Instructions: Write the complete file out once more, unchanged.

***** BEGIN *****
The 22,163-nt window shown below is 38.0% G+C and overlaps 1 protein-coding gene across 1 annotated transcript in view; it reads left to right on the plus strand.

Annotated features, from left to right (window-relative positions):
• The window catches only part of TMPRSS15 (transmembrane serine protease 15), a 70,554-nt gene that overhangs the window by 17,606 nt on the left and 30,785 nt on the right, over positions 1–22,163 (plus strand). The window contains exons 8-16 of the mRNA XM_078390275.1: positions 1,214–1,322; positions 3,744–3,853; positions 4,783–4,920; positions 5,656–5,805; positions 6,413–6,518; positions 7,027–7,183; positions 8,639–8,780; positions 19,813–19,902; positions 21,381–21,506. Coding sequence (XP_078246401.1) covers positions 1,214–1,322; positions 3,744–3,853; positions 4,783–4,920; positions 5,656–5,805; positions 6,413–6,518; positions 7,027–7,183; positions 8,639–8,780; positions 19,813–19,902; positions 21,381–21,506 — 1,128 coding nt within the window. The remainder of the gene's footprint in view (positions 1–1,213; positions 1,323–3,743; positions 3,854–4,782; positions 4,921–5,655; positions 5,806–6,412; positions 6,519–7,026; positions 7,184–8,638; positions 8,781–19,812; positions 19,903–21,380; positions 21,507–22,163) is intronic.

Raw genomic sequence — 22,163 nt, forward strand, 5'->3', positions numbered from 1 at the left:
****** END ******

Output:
The 22,163-nt window shown below is 38.0% G+C and overlaps 1 protein-coding gene across 1 annotated transcript in view; it reads left to right on the plus strand.

Annotated features, from left to right (window-relative positions):
• The window catches only part of TMPRSS15 (transmembrane serine protease 15), a 70,554-nt gene that overhangs the window by 17,606 nt on the left and 30,785 nt on the right, over positions 1–22,163 (plus strand). The window contains exons 8-16 of the mRNA XM_078390275.1: positions 1,214–1,322; positions 3,744–3,853; positions 4,783–4,920; positions 5,656–5,805; positions 6,413–6,518; positions 7,027–7,183; positions 8,639–8,780; positions 19,813–19,902; positions 21,381–21,506. Coding sequence (XP_078246401.1) covers positions 1,214–1,322; positions 3,744–3,853; positions 4,783–4,920; positions 5,656–5,805; positions 6,413–6,518; positions 7,027–7,183; positions 8,639–8,780; positions 19,813–19,902; positions 21,381–21,506 — 1,128 coding nt within the window. The remainder of the gene's footprint in view (positions 1–1,213; positions 1,323–3,743; positions 3,854–4,782; positions 4,921–5,655; positions 5,806–6,412; positions 6,519–7,026; positions 7,184–8,638; positions 8,781–19,812; positions 19,903–21,380; positions 21,507–22,163) is intronic.

Raw genomic sequence — 22,163 nt, forward strand, 5'->3', positions numbered from 1 at the left: